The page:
Philosophical Conversations Public Opinion Junk for code
parliament house.gif
Think Tanks
Oz Blogs
Economic Blogs
Foreign Policy Blogs
International Blogs
Media Blogs
South Australian Weblogs
Economic Resources
Environment Links
Political Resources
South Australian Links
"...public opinion deserves to be respected as well as despised" G.W.F. Hegel, 'Philosophy of Right'

Afghanistan « Previous | |Next »
February 2, 2008

I'm pessimistic about Afghanistan. Despite overwhelming US and international military might, things are going badly awry in Afghanistan. It looks as if it is becoming a failed state that would become a safe haven for the Taliban and al-Qaeda. So why are we Australians in Afghanistan? What are we trying to do there?

armylife.jpg Steve Bell

The Taliban and al-Qaeda are different. Syed Saleem Shahzad remarks at Asia Times Online that:

The common perception is that all Arabs fighting in Afghanistan belong to al-Qaeda. This is not the reality. Arabs are present in Afghanistan in several groups, and not necessarily part of al-Qaeda, as with Libi [Abu Laith al-Libi]. He did cooperate with al-Qaeda but always took independent decisions. He was not known to be part of any international terror operations as he was fully committed to the fight against NATO in Afghanistan and to training fighters in modern techniques of guerrilla warfare.

He goes on to say that though NATO's commander in eastern Afghanistan, Major General David Rodriguez, recently said he did not expect the Taliban to mount a spring offensive this year as they wanted to focus their efforts on destabilizing the Pakistani government, this is is not the case.

Mullah Omar made it clear by "sacking" Pakistani Taliban leader Baitullah Mehsud - who wanted to concentrate on Pakistan - that all efforts would be aimed at Afghanistan....Apart from Mehsud and a few other groups, all jihadi groups in the tribal areas have now struck peace deals with Pakistani security and are regrouping for the spring offensive.
So we have local resistance to foreign occupation, just like Iraq. An insurgency with a counter-insurgency response by the US. This is the world's biggest debtor country and it is continuing to wield influence on the basis of military prowess alone. Has the US, as the sole global power, reached its limits in Afghanistan? Have the neo-conservatives in the White House and the Pentagon outsmarted themselves in so far as they have failed to address the problem of how to finance their schemes for wars in the Middle East and global hegemony.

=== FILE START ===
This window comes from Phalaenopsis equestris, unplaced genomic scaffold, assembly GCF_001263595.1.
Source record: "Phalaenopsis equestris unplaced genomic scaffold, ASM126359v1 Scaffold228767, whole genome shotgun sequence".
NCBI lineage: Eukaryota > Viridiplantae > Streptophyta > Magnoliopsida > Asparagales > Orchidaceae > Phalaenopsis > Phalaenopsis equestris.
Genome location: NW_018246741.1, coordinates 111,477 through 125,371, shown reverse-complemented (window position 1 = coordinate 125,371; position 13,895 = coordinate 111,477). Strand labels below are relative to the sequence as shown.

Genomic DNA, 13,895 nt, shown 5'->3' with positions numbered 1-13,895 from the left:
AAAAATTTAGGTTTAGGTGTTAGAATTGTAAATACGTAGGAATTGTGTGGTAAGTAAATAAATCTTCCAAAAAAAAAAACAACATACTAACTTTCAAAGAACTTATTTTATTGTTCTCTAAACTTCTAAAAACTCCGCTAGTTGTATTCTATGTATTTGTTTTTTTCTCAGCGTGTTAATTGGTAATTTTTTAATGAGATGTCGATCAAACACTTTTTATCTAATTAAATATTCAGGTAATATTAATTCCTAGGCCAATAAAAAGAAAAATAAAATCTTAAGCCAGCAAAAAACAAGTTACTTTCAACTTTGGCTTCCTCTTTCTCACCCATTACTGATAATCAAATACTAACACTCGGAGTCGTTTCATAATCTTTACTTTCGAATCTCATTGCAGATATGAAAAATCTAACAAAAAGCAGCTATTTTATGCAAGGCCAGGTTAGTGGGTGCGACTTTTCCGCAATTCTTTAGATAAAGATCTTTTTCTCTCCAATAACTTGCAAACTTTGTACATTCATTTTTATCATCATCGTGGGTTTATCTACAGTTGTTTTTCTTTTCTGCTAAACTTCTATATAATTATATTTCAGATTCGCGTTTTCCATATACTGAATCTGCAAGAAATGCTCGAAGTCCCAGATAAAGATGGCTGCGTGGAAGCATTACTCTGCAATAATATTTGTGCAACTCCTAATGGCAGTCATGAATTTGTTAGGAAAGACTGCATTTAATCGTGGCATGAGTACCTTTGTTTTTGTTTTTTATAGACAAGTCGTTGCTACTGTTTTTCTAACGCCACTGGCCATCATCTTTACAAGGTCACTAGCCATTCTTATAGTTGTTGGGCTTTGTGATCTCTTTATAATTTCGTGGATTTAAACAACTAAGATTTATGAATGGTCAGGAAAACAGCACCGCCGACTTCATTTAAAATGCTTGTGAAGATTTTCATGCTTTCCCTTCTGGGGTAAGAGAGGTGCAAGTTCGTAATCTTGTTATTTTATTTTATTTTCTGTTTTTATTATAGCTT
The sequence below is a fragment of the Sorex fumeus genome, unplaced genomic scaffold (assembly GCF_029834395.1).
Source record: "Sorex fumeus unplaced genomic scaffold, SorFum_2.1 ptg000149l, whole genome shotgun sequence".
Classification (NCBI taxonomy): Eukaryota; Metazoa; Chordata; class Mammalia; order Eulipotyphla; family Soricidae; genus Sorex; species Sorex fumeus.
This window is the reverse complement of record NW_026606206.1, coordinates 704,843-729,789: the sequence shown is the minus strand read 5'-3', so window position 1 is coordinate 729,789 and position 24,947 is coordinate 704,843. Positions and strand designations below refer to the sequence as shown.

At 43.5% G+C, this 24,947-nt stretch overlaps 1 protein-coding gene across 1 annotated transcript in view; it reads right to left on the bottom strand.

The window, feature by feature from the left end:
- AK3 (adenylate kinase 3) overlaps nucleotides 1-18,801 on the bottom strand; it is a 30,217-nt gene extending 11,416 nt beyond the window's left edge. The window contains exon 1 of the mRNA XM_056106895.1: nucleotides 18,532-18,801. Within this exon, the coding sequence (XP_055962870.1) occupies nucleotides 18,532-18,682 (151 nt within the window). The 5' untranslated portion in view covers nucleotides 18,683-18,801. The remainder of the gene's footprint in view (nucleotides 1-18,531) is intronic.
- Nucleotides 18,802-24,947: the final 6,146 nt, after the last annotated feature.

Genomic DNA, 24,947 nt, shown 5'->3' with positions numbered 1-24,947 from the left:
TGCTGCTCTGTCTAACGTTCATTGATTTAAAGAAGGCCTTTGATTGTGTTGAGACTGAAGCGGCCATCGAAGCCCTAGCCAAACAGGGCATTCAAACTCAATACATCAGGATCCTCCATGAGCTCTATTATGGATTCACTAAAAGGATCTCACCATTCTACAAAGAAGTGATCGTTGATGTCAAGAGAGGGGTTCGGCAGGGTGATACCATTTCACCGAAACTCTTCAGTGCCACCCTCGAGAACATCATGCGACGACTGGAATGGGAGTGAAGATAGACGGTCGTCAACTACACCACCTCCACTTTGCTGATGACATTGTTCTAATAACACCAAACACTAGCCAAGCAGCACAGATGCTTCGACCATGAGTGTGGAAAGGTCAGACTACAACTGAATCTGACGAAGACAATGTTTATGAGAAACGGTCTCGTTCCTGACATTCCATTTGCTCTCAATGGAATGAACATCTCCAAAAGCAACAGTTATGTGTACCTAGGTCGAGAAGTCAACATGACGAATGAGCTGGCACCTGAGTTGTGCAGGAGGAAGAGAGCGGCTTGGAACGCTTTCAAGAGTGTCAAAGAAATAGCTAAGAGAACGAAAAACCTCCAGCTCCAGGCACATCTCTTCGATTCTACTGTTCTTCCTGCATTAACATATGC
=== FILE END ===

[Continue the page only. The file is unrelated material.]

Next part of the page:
| Posted by Gary Sauer-Thompson at 9:35 AM | | Comments (3)


The funny thing is that whoever holds Bin Laden holds the world.
As much as he can turn terrorism on he can turn it off.
If he is alive he is being held.
He is a valuable commodity and maybe he has been traded many times since the start of Iraq?

its not just Al Qaeda that the US and its allies are fighting in Afghanistan. It's the Taliban as well. And they are homegrown. They used to be the government of Afghanistan after they kicked the Russians out of their country.

My comment was perhaps off your topic.
I had been thinking along the lines of what countries profit from Terrorism and would like to see it continue. Certainly those that like a high oil price do.
Then there is those that it gives the ability to push their agendas like the U.S., Israel, Iran and others
Then there is many countries that would like the U.S to be drained financially by wars and have their position slip in the world as it is now. China?
I wonder at the amount of increased revenue that has been earned from oil since the world trade center event?

If I was running one of these countries I think I would like to have Bin Laden locked away in Protective Custody(smirk)to make occasional statements.
I have suspected some for a while that he is being held in the U.S. but as of late I have noticed rumblings of a softening of his image by some. If this continues there is some possibility of him bobbing up. Being held by an oil producing nation is most likely then.